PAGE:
(STEP stepping-stoneslegseleven1) Choose any two numbers from the 7 times table. Add them together. What do you notice? Repeat with some other examples, always choosing pairs of numbers from the same times table. What do you notice? Does the same thing always happen? Why or why not?

(STEP 2) Choose two digits and arrange them to make two double-digit numbers. For example if you choose 5 and 2, you can make 52 and 25. Now add your two-digit numbers. Repeat with some other examples. What do you notice? Does the same thing always happen? Why or why not?

(STEP 3) Look at this sequence of numbers: 11, 101, 1001, 10001, 100001, …
Can you describe the sequence?
Divide numbers in this sequence by 11, WITHOUT using a calculator.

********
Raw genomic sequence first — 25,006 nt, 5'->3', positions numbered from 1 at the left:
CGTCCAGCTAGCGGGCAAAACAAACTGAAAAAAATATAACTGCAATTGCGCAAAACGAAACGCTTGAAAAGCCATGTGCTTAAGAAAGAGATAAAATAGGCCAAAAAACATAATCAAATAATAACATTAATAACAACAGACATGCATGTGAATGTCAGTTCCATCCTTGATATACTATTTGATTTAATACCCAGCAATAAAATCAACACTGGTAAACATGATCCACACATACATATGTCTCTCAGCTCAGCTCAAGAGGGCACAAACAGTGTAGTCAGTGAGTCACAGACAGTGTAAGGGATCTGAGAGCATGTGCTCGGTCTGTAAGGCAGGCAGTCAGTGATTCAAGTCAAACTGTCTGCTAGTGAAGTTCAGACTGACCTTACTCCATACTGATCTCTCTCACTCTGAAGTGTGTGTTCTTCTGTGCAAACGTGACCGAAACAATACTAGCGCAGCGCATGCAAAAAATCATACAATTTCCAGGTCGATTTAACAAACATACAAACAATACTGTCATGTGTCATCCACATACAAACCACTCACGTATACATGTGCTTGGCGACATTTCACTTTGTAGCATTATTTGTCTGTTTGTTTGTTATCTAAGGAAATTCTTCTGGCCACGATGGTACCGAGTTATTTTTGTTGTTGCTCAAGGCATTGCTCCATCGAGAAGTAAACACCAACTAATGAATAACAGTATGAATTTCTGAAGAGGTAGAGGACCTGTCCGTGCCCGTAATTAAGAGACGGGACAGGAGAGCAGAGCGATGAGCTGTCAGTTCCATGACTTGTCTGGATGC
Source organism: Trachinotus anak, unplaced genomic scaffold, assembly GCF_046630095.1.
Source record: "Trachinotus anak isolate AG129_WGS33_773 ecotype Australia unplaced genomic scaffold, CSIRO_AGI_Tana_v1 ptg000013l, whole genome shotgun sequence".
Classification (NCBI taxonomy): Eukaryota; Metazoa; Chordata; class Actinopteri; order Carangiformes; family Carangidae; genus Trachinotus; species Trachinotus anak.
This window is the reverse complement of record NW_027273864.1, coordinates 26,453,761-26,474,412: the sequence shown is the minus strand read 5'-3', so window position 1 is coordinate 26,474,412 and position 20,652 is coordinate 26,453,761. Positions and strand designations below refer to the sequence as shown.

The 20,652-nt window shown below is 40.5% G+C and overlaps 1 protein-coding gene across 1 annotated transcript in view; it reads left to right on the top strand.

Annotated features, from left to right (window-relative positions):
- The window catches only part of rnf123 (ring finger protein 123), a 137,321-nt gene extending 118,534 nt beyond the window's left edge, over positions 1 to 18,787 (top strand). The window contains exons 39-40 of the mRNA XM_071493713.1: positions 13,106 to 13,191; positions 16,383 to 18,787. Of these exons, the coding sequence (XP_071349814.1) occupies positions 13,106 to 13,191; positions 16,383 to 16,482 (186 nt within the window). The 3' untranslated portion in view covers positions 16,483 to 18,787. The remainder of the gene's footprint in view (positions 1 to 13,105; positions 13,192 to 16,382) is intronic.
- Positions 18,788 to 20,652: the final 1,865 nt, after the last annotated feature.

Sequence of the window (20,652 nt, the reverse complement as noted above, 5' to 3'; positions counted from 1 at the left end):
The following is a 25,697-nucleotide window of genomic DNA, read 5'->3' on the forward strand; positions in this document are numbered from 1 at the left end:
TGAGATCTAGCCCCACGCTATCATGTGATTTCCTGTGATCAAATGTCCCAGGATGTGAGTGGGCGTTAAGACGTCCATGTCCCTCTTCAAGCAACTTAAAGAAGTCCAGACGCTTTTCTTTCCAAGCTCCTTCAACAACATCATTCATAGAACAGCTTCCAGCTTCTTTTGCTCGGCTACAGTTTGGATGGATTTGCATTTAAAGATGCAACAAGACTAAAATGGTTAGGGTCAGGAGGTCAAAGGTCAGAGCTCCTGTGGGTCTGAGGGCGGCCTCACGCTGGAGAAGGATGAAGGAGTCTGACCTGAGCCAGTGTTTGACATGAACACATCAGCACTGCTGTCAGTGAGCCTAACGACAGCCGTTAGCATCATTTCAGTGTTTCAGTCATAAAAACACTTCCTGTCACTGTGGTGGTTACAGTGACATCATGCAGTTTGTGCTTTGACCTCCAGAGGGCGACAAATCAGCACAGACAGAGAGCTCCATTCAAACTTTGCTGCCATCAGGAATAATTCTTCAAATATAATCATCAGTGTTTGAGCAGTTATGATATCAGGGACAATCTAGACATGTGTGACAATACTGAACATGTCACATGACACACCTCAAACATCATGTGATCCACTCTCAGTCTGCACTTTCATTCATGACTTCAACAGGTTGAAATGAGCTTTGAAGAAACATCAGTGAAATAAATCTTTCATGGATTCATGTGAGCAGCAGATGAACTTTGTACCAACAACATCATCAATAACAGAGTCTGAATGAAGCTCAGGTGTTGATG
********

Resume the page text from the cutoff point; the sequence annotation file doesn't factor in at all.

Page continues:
What do you notice? Does the same thing always happen? Why or why not?

(STEP 4) Take any four-digit number, move the first digit to the ‘back of the queue’ and move the rest along. For example 5238 would become 2385.

Now add your two numbers.

Is the answer always a multiple of 11? Can you prove it?

What can you say about how this process works?

As a bigger challenge: What happens when you do this with three-digit numbers? Five-digit numbers? Six-digit numbers?

Try some examples.

When does this process give a multiple of 11 and when is it not a multiple of 11?

Prove your findings.

What can you say about 38-digit numbers?

Click here to download the LEGS ELEVEN worksheet.

See the Notes for Teachers.

This problem is adapted from the NRICH task Legs Eleven with permission of the University of Cambridge. All rights reserved. Click here to download an NRICH poster for this problem,

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